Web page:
- What can we learn from the “Supervoters”?
The above data is from yesterday’s poll and shows how votes are churning between the main three parties from those who told the firm how they voted in 2005.
In a previous post I’ve called this group the”super-voters” because those with a record of turning out at a previous general elections are, surely, much more likely to turnout at the next one?
This has never been tested before. ICM only started providing this information a year ago and ComRes and Populus have followed suit in the past few months.
The figures in the rows show how respondents say they will vote next time – the columns show how they said they voted last time.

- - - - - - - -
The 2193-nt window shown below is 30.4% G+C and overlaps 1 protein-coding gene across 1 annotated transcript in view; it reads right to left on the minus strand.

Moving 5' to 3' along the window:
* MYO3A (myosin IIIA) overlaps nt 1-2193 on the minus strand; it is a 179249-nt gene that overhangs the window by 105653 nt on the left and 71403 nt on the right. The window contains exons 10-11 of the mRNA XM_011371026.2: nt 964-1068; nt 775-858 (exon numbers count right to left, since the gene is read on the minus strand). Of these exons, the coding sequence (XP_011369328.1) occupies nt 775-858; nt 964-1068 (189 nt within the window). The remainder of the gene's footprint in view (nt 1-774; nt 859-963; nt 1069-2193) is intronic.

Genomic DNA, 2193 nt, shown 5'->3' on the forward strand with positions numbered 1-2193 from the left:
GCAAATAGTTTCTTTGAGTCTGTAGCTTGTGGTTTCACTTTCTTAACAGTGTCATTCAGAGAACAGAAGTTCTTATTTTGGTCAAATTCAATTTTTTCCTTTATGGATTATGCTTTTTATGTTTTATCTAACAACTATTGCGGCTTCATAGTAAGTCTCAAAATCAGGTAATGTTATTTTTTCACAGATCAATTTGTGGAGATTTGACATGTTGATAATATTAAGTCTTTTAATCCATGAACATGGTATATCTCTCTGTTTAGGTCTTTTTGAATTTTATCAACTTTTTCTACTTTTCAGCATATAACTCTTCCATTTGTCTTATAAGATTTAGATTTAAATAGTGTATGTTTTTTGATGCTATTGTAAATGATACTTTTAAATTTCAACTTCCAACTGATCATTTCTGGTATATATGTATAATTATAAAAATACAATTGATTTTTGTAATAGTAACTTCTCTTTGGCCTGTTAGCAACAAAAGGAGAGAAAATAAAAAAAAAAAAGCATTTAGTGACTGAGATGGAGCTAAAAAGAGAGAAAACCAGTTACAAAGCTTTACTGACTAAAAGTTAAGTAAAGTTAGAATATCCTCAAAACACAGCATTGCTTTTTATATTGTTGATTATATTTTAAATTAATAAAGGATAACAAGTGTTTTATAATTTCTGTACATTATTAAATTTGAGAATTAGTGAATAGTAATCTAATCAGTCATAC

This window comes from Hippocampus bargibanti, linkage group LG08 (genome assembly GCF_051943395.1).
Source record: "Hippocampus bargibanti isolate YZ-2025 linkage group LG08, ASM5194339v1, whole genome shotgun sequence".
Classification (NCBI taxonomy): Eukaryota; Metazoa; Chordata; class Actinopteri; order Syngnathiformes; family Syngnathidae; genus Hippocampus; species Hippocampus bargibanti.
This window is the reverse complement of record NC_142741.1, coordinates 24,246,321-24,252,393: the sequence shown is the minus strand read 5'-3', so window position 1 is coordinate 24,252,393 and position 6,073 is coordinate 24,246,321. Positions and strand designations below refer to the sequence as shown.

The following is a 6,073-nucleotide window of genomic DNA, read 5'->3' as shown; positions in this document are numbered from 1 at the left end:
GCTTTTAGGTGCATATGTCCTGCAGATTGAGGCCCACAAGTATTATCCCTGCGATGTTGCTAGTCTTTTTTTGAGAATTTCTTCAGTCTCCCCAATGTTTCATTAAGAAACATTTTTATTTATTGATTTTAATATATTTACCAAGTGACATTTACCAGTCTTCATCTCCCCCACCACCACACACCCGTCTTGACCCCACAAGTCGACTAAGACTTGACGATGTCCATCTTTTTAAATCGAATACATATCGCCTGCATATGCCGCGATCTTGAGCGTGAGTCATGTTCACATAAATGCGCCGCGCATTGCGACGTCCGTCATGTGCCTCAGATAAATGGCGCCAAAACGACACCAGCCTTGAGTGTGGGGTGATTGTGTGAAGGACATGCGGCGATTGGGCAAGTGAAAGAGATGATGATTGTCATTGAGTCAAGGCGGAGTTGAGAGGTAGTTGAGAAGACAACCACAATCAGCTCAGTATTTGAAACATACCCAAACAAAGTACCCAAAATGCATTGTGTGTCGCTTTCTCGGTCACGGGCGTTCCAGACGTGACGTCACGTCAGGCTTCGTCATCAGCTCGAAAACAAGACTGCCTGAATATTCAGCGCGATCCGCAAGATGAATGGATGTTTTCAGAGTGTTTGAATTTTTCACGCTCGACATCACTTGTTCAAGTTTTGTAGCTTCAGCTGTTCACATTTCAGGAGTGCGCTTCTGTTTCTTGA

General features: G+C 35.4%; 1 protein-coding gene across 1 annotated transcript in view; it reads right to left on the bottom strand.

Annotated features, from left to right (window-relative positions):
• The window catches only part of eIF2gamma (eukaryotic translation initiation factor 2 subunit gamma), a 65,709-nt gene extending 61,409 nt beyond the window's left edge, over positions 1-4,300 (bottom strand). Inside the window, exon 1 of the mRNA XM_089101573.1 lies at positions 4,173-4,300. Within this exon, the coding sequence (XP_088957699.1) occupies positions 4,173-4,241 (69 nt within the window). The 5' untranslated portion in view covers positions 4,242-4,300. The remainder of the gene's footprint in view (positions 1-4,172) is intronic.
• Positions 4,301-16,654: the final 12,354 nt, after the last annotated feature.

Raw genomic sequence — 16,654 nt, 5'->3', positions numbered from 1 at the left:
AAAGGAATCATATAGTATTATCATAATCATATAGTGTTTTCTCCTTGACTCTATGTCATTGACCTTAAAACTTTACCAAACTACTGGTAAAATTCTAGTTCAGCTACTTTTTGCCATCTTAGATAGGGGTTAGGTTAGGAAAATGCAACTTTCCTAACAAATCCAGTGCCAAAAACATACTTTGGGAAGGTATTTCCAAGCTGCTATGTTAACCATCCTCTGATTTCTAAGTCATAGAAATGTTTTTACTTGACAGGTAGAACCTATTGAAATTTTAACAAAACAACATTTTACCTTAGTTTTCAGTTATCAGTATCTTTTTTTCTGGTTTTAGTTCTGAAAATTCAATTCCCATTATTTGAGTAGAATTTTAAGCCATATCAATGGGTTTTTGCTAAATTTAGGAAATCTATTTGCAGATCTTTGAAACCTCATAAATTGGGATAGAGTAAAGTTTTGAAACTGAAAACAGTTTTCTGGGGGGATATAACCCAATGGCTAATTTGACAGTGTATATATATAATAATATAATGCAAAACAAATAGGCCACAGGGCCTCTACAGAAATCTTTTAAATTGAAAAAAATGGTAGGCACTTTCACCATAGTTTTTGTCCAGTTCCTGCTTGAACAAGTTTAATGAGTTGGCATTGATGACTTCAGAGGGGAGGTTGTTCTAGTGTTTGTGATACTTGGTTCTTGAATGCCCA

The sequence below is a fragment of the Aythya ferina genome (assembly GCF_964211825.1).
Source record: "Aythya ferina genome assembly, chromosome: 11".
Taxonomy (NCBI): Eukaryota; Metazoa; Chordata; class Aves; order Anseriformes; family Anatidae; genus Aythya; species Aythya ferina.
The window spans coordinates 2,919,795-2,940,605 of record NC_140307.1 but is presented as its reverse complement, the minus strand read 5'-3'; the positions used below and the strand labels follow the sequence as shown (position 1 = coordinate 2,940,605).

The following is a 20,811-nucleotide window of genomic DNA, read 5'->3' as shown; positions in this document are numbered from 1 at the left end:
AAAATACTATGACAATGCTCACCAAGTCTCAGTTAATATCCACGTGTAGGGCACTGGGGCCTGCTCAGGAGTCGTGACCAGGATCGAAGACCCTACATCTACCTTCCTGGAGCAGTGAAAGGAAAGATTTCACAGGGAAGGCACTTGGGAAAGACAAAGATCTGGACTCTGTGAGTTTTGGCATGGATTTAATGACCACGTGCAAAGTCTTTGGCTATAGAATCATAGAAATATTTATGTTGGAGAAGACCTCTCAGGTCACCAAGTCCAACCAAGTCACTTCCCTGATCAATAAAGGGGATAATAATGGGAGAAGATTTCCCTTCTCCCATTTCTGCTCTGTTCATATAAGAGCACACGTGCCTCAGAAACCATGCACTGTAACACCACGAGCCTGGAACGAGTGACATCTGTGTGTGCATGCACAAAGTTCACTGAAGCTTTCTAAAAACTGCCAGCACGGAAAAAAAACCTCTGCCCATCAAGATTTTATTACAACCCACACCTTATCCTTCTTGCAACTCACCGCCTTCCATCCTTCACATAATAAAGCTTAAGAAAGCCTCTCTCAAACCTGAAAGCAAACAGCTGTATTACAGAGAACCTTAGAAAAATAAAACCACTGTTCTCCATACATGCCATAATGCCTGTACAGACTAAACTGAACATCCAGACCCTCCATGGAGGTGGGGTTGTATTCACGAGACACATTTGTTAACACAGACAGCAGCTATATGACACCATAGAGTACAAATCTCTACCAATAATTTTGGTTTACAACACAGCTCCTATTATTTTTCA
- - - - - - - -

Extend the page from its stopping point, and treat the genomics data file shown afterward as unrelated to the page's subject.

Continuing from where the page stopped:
There are two features of the above numbers that are note-worthy. Firstly that the Tories are doing substantially better than Labour at retaining their 2005 vote and in attracting support from Labour and the Lib Dems. Cameron’s party is a substantial net gainer of support – the other two are net losers.
The second point is based on how the Lib Dem support is splitting. This could be of significance depending on the outcome of the Huhne-Clegg contest. With 18% of 2005 Lib Dem voters saying they now would vote Tory
compared with only 12% saying they would vote Labour then the Tories appear much more vulnerable to any new leader bounce.
From a betting perspective Tory backers and Labour sellers on the spread markets are going to have to be ultra-careful following the announcement of the Lib Dem result on December 17th. My guess is that there will be a Lib Dem polling bounce and that the Tories will take the biggest hit.
Every time I put data like this up people say that the sub-set sizes are small. That’s a fair point but when you look at these figures in the context of others recent polls the patterns are broadly the same.